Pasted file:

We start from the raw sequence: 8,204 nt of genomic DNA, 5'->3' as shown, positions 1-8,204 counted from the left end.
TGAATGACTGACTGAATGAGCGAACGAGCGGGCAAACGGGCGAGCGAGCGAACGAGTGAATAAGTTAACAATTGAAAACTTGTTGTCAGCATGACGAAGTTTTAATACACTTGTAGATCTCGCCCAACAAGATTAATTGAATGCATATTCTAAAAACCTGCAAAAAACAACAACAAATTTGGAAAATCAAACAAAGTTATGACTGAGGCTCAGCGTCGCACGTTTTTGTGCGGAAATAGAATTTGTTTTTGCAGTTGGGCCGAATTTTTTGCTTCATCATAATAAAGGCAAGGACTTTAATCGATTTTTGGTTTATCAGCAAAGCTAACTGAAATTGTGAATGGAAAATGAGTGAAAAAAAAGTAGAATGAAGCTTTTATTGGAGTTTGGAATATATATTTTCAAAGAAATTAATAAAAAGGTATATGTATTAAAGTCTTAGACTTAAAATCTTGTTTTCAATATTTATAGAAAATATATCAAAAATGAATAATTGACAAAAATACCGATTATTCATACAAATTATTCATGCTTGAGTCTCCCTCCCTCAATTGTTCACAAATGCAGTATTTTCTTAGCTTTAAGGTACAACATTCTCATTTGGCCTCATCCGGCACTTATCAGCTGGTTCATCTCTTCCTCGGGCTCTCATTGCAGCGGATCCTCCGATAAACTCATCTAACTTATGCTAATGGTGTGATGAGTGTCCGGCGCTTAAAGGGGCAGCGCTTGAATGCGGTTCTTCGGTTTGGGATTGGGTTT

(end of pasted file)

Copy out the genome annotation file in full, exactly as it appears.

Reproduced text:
We start from the raw sequence: 8,204 nt of genomic DNA, 5'->3' as shown, positions 1-8,204 counted from the left end.
TGAATGACTGACTGAATGAGCGAACGAGCGGGCAAACGGGCGAGCGAGCGAACGAGTGAATAAGTTAACAATTGAAAACTTGTTGTCAGCATGACGAAGTTTTAATACACTTGTAGATCTCGCCCAACAAGATTAATTGAATGCATATTCTAAAAACCTGCAAAAAACAACAACAAATTTGGAAAATCAAACAAAGTTATGACTGAGGCTCAGCGTCGCACGTTTTTGTGCGGAAATAGAATTTGTTTTTGCAGTTGGGCCGAATTTTTTGCTTCATCATAATAAAGGCAAGGACTTTAATCGATTTTTGGTTTATCAGCAAAGCTAACTGAAATTGTGAATGGAAAATGAGTGAAAAAAAAGTAGAATGAAGCTTTTATTGGAGTTTGGAATATATATTTTCAAAGAAATTAATAAAAAGGTATATGTATTAAAGTCTTAGACTTAAAATCTTGTTTTCAATATTTATAGAAAATATATCAAAAATGAATAATTGACAAAAATACCGATTATTCATACAAATTATTCATGCTTGAGTCTCCCTCCCTCAATTGTTCACAAATGCAGTATTTTCTTAGCTTTAAGGTACAACATTCTCATTTGGCCTCATCCGGCACTTATCAGCTGGTTCATCTCTTCCTCGGGCTCTCATTGCAGCGGATCCTCCGATAAACTCATCTAACTTATGCTAATGGTGTGATGAGTGTCCGGCGCTTAAAGGGGCAGCGCTTGAATGCGGTTCTTCGGTTTGGGATTGGGTTT